You're mixing up two things.
One thing is the sacrificial protection charm put in place by Lily Evans, which has no defined canon duration and theoretically could last indefinitely.
I am speaking, of course, of the fact that your mother died to save
you. She gave you a lingering protection
Rowling, J.K.. Harry Potter and the Order of the Phoenix (p. 769).
Pottermore Publishing. Edición de Kindle.
And another entirely thing is the charm put in place by Dumbledore to protect Harry while he was with his family in Privet Drive. This charm uses the blood bond that Harry, Lily and Petunia share and the sacrificial protection charm from Lily, but is not the same charm.
‘She may have taken you grudgingly, furiously, unwillingly, bitterly,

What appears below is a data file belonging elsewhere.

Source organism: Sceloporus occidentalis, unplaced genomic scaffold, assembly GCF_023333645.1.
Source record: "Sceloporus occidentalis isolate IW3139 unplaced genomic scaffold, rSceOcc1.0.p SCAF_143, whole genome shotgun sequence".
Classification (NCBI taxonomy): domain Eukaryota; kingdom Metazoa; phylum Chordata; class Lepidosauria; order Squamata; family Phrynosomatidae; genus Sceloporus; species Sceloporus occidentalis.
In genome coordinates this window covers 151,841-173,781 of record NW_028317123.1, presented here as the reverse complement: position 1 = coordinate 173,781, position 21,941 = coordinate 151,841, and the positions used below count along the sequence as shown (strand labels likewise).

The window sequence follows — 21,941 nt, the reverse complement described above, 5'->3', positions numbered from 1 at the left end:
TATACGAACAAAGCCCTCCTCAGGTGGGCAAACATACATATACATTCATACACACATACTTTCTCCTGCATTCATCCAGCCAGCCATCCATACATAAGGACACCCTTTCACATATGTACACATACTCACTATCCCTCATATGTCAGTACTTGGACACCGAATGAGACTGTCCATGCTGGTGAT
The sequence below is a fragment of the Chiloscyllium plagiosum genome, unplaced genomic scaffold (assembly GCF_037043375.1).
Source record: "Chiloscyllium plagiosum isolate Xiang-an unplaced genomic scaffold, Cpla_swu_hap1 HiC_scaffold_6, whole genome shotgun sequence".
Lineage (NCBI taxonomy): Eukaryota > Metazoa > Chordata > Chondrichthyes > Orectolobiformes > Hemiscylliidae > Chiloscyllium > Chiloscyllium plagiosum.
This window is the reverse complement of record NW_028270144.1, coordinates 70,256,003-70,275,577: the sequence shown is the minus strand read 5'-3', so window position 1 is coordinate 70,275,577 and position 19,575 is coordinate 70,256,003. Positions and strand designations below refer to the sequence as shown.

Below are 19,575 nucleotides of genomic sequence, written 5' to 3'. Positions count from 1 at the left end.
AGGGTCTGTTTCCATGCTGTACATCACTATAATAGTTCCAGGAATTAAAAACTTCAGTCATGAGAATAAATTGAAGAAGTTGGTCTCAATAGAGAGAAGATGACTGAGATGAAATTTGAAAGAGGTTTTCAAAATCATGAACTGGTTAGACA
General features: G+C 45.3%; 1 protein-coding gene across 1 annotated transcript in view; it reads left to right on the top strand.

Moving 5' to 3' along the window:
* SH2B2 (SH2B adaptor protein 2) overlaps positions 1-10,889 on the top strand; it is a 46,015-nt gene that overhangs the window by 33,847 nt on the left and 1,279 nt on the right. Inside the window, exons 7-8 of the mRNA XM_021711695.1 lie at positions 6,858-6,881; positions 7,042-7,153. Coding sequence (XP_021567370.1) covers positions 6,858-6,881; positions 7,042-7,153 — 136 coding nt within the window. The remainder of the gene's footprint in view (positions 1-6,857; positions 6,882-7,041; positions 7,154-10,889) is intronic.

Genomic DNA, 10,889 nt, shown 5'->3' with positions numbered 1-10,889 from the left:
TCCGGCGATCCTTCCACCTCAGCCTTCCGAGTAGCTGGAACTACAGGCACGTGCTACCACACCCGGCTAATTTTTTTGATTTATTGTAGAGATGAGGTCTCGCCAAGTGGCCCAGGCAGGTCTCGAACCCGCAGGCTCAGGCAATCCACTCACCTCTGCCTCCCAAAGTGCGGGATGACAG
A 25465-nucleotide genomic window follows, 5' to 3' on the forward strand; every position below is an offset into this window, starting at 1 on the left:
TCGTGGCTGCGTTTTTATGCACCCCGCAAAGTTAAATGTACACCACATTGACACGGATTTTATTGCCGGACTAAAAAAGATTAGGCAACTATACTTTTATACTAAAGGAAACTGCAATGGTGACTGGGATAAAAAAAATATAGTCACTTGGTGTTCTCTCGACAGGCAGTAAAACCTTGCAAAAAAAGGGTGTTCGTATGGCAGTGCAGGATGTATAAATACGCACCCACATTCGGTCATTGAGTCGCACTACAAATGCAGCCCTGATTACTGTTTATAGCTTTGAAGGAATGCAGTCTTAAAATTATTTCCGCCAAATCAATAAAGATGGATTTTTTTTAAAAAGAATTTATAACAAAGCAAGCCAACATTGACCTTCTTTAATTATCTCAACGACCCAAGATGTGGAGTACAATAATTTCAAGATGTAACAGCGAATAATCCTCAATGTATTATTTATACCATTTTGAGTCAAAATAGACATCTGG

yet still she took you, and in doing so, she sealed the charm I placed
upon you. Your mother’s sacrifice made the bond of blood the strongest
shield I could give you.’
Rowling, J.K.. Harry Potter and the Order of the Phoenix (pp.
769-770). Pottermore Publishing. Edición de Kindle.
Now, as for the duration of the blood bond charm, it appears that the charm breaks when Harry comes of age, or when Harry leaves behind Privet Drive with no intention of coming back. It would seem that becoming independent from your family (from age or from leaving them) will break the protection charm.
‘Now, your mother’s charm will only break under two conditions: when you come of age, or –’ Moody gestured around the pristine kitchen ‘– you no longer call this place home. You and your aunt and uncle are going your separate ways tonight, in the full understanding that you’re never going to live together again, correct?’
Rowling, J.K.. Harry Potter and the Deathly Hallows (pp. 36-37). Pottermore Publishing. Edición de Kindle.